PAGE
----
Scopes v. State

Decision Date17 January 1927
Citation289 S.W. 363,154 Tenn. 105
CourtTennessee Supreme Court

Error to Circuit Court, Rhea County; J. T. Raulston, Judge.

John Thomas Scopes was convicted for teaching in the public schools a certain theory denying the story of the divine creation of man as taught in the Bible and teaching instead thereof that man had descended from a lower order of animals and he appeals in the nature of a writ of error. Reversed.

McKinney J., dissenting.

John Randolph Neal, of Knoxville, Clarence Darrow, of Chicago Ill., Dudley Field Malone, of New York City, Frank Spurlock of Chattanooga, Frank McElwee, of Rockwood, Robert S. Keebler, of Memphis, and Samuel J. Rosensohn, Walter H. Pollak, and Arthur Garfield Hays, all of New York City (Henry E. Colton and Thomas H. Malone, both of Nashville, of counsel), for plaintiff in error.

William Waller and Jordan Stokes, Sr., both of Nashville, Frank S. Carden, of Chattanooga, and Henry E. Colton, of Nashville, for Tennessee Academy of Science.

Charles H. Strong, of New York City, for Unitarian Laymen's League.

Frank M. Thompson, Atty. Gen., Ed. T. Seay and K. T. McConnico, both of Nashville (William Jennings Bryan, Jr., of Los Angeles, Cal., Charles T. Cates, Jr., of Knoxville, Keeble & Seay and Pitts, McConnico & Hatcher, all of Nashville, of counsel, and Robert Burrow, of Bristol, amicus curiæ), for the State.


Scopes was convicted of a violation of chapter 27 of the Acts of 1925, for that he did teach in the public schools of Rhea county a certain theory that denied the story of the divine creation of man, as taught in the Bible, and did teach instead thereof that man had descended from a lower order of animals. After a verdict of guilty by the jury, the trial judge imposed a fine of $100, and Scopes brought the case to this court by an appeal in the nature of a writ of error.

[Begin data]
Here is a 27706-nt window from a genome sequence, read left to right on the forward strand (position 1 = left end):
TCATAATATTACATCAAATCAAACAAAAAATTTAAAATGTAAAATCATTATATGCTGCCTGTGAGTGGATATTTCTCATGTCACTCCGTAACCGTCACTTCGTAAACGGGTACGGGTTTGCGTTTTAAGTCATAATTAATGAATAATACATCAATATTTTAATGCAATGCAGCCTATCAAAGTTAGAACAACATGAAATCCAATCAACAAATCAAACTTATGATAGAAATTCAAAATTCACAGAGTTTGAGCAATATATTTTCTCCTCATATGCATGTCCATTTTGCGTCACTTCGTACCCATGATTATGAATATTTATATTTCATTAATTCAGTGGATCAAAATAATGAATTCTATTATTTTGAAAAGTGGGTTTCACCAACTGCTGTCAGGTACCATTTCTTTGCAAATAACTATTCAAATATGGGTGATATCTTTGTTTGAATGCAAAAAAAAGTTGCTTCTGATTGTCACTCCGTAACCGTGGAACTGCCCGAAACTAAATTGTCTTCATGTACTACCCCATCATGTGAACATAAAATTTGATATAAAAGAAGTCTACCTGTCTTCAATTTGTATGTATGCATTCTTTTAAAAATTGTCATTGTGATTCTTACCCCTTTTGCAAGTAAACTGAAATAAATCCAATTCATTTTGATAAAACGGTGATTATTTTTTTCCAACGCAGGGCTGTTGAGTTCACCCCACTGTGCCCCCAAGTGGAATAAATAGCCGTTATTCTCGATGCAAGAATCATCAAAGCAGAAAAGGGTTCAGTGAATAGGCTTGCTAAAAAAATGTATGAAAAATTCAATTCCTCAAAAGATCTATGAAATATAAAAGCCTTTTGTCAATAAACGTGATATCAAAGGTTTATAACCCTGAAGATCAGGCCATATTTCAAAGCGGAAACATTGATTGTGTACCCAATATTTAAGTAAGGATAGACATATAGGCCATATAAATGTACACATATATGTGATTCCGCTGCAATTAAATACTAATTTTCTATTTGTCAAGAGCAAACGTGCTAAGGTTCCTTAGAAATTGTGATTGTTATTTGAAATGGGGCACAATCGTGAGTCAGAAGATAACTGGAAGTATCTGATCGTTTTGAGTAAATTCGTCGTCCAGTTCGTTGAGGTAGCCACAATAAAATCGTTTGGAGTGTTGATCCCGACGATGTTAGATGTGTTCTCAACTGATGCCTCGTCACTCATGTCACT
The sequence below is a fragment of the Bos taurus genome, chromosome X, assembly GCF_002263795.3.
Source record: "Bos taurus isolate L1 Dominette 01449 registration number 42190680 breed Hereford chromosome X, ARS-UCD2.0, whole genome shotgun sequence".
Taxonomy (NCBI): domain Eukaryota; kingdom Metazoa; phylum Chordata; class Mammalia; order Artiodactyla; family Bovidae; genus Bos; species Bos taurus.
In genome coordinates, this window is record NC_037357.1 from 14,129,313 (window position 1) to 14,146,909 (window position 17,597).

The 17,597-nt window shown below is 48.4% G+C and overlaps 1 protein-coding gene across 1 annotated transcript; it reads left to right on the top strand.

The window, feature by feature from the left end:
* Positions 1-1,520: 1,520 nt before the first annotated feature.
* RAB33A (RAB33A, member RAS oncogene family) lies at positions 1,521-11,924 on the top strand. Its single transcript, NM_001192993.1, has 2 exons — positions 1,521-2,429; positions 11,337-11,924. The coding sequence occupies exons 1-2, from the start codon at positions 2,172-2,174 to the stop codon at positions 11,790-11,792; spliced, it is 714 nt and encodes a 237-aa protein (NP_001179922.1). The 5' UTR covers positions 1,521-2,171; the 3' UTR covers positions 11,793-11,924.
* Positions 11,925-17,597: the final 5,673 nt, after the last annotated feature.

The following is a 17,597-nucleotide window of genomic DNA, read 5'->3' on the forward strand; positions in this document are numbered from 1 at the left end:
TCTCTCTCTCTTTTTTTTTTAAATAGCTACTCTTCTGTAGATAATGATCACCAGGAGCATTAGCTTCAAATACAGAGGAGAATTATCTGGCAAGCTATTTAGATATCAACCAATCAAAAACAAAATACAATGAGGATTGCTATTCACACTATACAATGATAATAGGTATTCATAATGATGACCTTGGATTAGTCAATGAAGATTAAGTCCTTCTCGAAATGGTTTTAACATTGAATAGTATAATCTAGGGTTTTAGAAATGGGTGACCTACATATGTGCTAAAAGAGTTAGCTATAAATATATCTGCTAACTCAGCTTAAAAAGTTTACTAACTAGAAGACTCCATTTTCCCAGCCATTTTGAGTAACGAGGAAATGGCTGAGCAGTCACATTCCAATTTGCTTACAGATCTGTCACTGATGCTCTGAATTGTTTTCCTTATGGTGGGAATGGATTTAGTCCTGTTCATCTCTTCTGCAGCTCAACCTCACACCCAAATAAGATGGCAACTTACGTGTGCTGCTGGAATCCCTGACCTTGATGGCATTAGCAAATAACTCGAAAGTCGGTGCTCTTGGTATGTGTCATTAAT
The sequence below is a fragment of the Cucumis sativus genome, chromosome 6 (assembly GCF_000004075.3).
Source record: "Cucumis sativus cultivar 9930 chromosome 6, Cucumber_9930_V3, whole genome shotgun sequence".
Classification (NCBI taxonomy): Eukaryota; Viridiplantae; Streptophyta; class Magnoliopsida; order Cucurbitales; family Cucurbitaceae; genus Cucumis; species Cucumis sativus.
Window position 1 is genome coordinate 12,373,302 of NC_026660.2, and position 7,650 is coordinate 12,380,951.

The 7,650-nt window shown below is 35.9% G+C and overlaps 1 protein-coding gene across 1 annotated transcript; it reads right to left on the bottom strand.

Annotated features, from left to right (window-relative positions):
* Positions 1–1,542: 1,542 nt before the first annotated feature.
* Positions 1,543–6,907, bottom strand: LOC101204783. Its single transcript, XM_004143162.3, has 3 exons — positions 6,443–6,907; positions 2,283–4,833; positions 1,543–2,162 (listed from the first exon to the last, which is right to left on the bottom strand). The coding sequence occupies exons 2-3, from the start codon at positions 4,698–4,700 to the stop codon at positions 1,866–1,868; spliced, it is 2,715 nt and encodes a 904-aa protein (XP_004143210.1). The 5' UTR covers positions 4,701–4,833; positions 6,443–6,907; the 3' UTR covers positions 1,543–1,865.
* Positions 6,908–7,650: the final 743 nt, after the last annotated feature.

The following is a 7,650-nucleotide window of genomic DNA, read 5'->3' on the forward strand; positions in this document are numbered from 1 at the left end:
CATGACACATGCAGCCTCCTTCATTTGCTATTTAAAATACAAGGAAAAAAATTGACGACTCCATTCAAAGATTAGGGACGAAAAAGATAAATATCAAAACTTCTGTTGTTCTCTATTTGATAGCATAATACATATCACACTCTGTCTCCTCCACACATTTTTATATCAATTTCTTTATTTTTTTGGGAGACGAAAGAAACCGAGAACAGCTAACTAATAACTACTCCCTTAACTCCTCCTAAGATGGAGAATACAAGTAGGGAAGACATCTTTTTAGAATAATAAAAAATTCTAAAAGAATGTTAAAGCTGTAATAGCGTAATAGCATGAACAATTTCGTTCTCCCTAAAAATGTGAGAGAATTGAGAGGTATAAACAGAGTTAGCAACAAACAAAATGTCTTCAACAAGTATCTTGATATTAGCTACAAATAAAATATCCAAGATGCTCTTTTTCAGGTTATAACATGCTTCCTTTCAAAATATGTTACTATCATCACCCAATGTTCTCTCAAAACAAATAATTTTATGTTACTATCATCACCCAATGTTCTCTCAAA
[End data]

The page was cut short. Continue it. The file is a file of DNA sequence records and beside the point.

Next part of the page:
The bill of exceptions was not filed within the time fixed by the court below, and, upon motion of the state, at the last term, this bill of exceptions was stricken from the record. Scopes v. State, 152 Tenn. 424, 278 S.W. 57.

A motion to quash the indictment was seasonably made in the trial court raising several questions as to the sufficiency thereof and as to the validity and construction of the statute upon which the indictment rested. These questions appear on the record before us and have been presented and debated in this court with great elaboration.

Chapter 27 of the Acts of 1925, known as the Tennessee Anti-Evolution Act is set out in the margin. [1] While the act was not drafted with as much care as could have been desired, nevertheless there seems to be no great difficulty in determining its meaning. It is entitled:

"An act prohibiting the teaching of the evolution theory in all the Universities, normals and all other public schools in Tennessee, which are supported in whole or in part by the public school funds of the state, and to provide penalties for the violations thereof."

Evolution, like prohibition, is a broad term. In recent bickering, however, evolution has been understood to mean the theory which holds that man has developed from some pre-existing lower type. This is the popular significance of evolution, just as the popular significance of prohibition is prohibition of the traffic in intoxicating liquors. It was in that sense that evolution was used in this act. It is in this sense that the word will be used in this opinion, unless the context otherwise indicates. It is only to the theory of the evolution of man from a lower type that the act before us was intended to apply, and much of the discussion we have heard is beside this case. The words of a statute, if in common use, are to be taken in their natural and ordinary sense. O'Neill v. State, 115 Tenn. 427, 90 S.W. 627, 3 L. R. A. (N. S.) 762; State ex rel. v. Turnpike Co., 2 Sneed (34 Tenn.) 90.